On The Back Porch

On The Back Porch
I am going to have to live with this for a few days to see if it is finished. I have been playing with it too long, and I am having trouble being objective. I posted the sketch awhile ago, and have been trying to get a lot of other things accomplished in the meantime.

This is a painting of the geraniums that I brought in when the first freeze of the Fall threatened. I sat out there on the porch this afternoon with a cup of coffee in the sunshine - first time this year. The storm windows are still closed and I didn't open the doors, but the sun felt wonderful. We will probably still get some snow, but everyday is a little sunnier.

The painting is a watercolor, about 16 X 22, on 300 lb. Arches paper.



I wanted to post this sketch because . . . well, because I have yet to finish a painting this week. Still working on last week's painting. But that's okay. I've been busy and it isn't all about the finished product anyway - it's the journey.

It has been a busy week. I have taught three classes, one all-day private lesson, shipped out some promo things, have worked on setting up the next session of classes and have committed to some summer workshops and I need to narrow down those details for publicity etc. I had to digitally send a picture of a painting for a post card for a solo gallery show I will be doing this summer. I'm not sure how to do that, and I was a little worried about how it looked at the other end of cyber space, but the graphics designer for the gallery emailed and asked for the dimensions and title of the painting. She didn't ask for the dimensions and title of my crummy, fuzzy, huge-pixeled painting, so I guess it was okay. I spent some time painting with a couple of friends, and was a spur of the moment babysitter one day. . . . I made a pass through the second hand shops, but I have found my bargain of the year - a fabulous lamp for TEN BUCKS. Maybe I should have been working on that painting instead of looking for a bargain.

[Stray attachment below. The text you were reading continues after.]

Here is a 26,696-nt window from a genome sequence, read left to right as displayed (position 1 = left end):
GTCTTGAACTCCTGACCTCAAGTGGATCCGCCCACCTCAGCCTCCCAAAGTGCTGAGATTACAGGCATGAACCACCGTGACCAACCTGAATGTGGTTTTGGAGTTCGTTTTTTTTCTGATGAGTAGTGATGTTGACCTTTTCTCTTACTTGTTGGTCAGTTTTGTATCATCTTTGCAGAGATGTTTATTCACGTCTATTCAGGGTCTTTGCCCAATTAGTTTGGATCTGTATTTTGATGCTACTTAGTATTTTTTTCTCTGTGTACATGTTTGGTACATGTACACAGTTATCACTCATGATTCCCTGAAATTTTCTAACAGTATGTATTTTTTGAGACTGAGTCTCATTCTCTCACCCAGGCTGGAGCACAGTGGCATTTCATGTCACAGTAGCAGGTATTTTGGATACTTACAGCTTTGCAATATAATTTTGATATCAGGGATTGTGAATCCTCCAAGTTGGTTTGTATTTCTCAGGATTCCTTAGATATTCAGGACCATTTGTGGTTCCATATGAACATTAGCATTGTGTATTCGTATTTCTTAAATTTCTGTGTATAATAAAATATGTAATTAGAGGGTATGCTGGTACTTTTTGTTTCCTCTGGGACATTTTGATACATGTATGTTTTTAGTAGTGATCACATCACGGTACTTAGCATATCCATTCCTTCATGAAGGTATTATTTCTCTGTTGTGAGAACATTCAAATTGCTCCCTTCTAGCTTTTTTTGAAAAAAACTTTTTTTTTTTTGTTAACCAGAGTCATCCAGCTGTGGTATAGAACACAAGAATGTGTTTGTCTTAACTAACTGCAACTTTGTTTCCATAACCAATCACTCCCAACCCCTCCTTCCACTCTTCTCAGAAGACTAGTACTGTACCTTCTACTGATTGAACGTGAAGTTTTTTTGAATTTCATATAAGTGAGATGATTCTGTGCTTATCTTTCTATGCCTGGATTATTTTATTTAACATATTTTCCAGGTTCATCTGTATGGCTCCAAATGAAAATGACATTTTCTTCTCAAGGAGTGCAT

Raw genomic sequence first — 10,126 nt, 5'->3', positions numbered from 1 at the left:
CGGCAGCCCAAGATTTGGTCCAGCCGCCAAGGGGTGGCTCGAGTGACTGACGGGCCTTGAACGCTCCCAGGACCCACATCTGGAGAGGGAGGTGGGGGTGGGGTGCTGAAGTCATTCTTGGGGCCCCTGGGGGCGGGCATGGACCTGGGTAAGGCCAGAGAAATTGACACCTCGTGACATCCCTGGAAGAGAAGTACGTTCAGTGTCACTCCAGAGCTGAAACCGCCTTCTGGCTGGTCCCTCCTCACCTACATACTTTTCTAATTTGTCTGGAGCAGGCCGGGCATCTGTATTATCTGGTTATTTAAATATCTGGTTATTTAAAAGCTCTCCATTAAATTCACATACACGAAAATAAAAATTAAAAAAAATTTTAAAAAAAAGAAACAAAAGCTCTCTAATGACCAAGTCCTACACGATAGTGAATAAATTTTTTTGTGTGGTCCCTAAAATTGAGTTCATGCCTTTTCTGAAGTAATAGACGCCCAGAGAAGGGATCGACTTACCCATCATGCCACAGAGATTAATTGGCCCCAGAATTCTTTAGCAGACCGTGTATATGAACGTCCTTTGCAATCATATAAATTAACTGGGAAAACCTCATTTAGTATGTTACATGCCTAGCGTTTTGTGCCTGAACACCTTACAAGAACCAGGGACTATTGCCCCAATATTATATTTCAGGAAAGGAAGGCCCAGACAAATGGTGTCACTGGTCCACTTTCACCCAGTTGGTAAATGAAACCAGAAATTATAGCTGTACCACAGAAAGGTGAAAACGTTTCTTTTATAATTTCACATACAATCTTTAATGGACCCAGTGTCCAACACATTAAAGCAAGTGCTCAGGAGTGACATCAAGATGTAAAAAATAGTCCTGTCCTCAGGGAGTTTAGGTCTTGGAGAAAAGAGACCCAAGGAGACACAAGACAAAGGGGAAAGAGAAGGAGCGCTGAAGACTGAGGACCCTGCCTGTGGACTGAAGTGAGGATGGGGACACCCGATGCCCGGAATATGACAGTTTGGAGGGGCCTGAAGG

Oh, this sketch of wooden spools - it is done with number 6 and 9 drawing pencils and white Prismacolor pencil on Aquabee Bogus Rough sketch paper. I had my drawing class doing this subject this week, and they really hung in there (for two hours) and did a beautiful job! After they left, I worked on it a bit, but I just couldn't do it for two hours. That paper is fun. It is a different experience to think of the paper as the middle value - still working on that concept. As rough as the paper looks, it takes pencil or ink surprisingly well.


Backporch Sketch

I AM WORKING ON IT. I had hoped to have a new painting to post today, but I am still working on it. In the meantime I will post the sketch I am using as reference.
For some reason the painting is going slowly. Yes, that's right, it's the painting's fault.
I just can't seem to get as gutsy (spell checker says "okay" to gutsy!) as I need to with the values - lights and darks, contrasts. The door frames need to be pretty dark because of the light behind them, and the shadows on the floor need to be very dark.
Tomorrow I'll get gutsy.


Drawing Class. This afternoon my drawing class did contour drawings of bookcases and all the STUFF in them. They all did a beautiful job, and I wish I had their drawings to post here. This is one that I did. It is on Bogus Rough Sketch Paper.